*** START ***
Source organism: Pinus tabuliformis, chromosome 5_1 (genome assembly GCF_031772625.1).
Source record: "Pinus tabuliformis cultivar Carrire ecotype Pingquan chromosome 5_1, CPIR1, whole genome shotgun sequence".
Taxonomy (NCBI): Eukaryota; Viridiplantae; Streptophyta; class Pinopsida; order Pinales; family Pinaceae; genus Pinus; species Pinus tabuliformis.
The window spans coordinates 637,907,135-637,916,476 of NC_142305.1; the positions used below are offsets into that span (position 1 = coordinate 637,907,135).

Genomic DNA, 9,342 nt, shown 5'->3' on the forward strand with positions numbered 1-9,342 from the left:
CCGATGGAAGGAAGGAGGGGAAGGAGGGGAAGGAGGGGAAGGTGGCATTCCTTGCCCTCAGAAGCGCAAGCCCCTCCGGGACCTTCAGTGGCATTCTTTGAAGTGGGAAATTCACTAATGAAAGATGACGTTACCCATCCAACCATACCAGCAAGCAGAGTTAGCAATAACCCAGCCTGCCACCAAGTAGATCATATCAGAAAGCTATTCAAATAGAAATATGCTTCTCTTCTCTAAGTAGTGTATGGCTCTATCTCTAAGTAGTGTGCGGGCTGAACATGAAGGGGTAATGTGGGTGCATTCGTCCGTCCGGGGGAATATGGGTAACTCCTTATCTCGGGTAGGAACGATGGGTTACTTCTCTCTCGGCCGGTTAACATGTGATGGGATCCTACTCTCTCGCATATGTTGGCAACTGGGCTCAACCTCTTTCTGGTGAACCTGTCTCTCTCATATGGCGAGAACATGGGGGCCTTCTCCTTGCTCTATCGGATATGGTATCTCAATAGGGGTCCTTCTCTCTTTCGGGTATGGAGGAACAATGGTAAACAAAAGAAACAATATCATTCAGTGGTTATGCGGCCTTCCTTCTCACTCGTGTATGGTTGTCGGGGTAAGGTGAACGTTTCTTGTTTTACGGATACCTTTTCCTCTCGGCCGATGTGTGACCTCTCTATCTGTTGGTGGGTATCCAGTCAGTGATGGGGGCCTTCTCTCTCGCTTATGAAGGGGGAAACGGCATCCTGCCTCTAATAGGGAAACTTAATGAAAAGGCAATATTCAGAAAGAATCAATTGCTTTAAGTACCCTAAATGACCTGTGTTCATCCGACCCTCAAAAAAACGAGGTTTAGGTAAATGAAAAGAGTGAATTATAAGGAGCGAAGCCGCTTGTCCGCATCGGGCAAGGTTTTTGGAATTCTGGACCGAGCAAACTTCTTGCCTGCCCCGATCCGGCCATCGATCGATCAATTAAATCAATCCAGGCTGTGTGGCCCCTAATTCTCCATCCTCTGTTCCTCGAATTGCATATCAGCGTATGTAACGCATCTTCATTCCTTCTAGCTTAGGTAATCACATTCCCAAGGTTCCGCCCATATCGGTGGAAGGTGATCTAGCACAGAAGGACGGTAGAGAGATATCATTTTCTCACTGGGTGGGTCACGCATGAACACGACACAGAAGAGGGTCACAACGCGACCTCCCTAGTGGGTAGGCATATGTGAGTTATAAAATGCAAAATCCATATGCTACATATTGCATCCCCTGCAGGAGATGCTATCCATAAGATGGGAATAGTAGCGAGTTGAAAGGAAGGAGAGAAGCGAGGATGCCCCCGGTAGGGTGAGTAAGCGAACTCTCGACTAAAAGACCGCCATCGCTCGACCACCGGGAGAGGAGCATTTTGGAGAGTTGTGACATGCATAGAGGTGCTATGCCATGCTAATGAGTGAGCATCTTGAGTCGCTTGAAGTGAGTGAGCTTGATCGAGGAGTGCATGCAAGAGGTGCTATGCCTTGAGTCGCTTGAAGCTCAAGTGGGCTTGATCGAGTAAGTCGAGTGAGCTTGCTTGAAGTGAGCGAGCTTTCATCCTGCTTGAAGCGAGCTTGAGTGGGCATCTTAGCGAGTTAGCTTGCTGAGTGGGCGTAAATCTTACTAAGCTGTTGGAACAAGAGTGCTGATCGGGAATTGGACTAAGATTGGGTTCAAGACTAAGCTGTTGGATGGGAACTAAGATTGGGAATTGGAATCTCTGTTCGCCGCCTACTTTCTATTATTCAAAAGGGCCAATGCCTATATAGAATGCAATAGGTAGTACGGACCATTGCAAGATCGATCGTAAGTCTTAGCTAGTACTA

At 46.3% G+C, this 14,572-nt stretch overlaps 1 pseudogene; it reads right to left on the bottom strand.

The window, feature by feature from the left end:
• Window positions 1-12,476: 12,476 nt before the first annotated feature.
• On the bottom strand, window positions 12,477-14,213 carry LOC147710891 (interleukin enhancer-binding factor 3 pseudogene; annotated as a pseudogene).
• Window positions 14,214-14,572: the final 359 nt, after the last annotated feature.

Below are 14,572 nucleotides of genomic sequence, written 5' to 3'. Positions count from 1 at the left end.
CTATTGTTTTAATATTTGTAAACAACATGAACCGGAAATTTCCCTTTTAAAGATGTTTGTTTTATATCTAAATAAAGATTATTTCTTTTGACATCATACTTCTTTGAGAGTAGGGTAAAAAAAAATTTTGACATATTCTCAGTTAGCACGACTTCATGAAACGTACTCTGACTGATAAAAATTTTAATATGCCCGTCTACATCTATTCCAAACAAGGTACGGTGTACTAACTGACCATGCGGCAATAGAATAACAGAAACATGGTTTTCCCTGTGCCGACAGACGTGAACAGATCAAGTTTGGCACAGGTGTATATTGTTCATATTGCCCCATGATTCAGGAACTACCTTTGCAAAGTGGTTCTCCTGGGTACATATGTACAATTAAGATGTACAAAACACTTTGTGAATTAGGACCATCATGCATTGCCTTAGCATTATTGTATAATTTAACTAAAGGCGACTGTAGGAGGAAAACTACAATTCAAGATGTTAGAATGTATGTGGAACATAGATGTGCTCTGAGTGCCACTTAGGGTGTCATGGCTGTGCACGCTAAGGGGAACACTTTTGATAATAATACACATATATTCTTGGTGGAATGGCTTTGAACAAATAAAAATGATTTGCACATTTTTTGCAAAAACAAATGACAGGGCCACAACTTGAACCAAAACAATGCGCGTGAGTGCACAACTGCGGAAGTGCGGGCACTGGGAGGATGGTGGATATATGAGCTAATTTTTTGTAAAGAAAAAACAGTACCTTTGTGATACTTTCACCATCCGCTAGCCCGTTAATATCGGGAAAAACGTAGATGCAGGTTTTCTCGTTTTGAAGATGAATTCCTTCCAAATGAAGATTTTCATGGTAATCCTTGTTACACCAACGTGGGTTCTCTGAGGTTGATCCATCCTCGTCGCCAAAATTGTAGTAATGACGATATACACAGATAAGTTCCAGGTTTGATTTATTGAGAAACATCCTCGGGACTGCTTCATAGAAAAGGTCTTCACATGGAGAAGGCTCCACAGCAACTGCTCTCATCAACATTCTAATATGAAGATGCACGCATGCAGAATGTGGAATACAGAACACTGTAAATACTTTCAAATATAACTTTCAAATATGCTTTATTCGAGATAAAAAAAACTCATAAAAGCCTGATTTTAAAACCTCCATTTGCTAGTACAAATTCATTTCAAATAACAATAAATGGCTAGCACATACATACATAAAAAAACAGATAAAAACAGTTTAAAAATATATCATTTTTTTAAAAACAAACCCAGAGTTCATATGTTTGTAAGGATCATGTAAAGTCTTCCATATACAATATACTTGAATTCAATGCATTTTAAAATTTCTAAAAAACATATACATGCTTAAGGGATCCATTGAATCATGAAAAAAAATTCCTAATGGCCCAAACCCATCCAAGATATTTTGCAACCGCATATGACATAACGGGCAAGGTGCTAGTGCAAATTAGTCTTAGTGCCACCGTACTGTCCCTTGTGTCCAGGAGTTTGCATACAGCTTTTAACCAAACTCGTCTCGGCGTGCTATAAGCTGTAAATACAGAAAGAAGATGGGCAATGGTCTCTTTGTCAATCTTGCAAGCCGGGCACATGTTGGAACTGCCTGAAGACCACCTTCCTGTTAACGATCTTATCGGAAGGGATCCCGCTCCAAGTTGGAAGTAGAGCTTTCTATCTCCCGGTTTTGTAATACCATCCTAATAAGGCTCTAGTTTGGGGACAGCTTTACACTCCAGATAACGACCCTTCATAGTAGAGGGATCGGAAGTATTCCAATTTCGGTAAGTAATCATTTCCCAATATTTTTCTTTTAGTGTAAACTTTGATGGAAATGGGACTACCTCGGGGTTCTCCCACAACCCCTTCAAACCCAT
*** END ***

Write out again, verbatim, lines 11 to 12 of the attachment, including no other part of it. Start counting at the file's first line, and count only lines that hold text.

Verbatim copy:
• Window positions 14,214-14,572: the final 359 nt, after the last annotated feature.

Below are 14,572 nucleotides of genomic sequence, written 5' to 3'. Positions count from 1 at the left end.